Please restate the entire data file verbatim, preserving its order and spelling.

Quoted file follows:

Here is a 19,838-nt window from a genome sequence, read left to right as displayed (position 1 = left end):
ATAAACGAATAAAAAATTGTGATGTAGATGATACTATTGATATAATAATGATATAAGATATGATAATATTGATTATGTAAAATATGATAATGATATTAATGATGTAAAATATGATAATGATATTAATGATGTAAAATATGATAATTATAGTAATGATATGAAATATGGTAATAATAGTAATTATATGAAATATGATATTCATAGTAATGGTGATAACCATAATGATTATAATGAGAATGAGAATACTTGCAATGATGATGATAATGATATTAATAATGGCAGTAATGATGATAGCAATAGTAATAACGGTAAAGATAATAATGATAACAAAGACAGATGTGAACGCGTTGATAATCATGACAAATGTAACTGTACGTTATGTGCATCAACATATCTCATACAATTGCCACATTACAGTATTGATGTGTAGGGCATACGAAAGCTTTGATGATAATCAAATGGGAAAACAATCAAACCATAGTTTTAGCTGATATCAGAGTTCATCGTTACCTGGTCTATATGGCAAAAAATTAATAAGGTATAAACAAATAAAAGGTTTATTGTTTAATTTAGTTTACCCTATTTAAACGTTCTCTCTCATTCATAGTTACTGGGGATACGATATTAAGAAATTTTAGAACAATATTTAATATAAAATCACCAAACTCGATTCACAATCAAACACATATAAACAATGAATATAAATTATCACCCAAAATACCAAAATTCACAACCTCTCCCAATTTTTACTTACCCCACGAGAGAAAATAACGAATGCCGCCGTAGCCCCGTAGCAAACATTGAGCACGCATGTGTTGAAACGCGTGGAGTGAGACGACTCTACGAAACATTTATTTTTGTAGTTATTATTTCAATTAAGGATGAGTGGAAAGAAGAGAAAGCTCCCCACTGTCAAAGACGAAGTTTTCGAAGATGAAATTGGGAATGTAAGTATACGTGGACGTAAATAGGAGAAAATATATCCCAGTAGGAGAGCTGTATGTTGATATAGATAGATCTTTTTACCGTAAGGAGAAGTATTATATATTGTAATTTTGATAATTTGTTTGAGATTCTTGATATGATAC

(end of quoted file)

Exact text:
Here is a 19,838-nt window from a genome sequence, read left to right as displayed (position 1 = left end):
ATAAACGAATAAAAAATTGTGATGTAGATGATACTATTGATATAATAATGATATAAGATATGATAATATTGATTATGTAAAATATGATAATGATATTAATGATGTAAAATATGATAATGATATTAATGATGTAAAATATGATAATTATAGTAATGATATGAAATATGGTAATAATAGTAATTATATGAAATATGATATTCATAGTAATGGTGATAACCATAATGATTATAATGAGAATGAGAATACTTGCAATGATGATGATAATGATATTAATAATGGCAGTAATGATGATAGCAATAGTAATAACGGTAAAGATAATAATGATAACAAAGACAGATGTGAACGCGTTGATAATCATGACAAATGTAACTGTACGTTATGTGCATCAACATATCTCATACAATTGCCACATTACAGTATTGATGTGTAGGGCATACGAAAGCTTTGATGATAATCAAATGGGAAAACAATCAAACCATAGTTTTAGCTGATATCAGAGTTCATCGTTACCTGGTCTATATGGCAAAAAATTAATAAGGTATAAACAAATAAAAGGTTTATTGTTTAATTTAGTTTACCCTATTTAAACGTTCTCTCTCATTCATAGTTACTGGGGATACGATATTAAGAAATTTTAGAACAATATTTAATATAAAATCACCAAACTCGATTCACAATCAAACACATATAAACAATGAATATAAATTATCACCCAAAATACCAAAATTCACAACCTCTCCCAATTTTTACTTACCCCACGAGAGAAAATAACGAATGCCGCCGTAGCCCCGTAGCAAACATTGAGCACGCATGTGTTGAAACGCGTGGAGTGAGACGACTCTACGAAACATTTATTTTTGTAGTTATTATTTCAATTAAGGATGAGTGGAAAGAAGAGAAAGCTCCCCACTGTCAAAGACGAAGTTTTCGAAGATGAAATTGGGAATGTAAGTATACGTGGACGTAAATAGGAGAAAATATATCCCAGTAGGAGAGCTGTATGTTGATATAGATAGATCTTTTTACCGTAAGGAGAAGTATTATATATTGTAATTTTGATAATTTGTTTGAGATTCTTGATATGATAC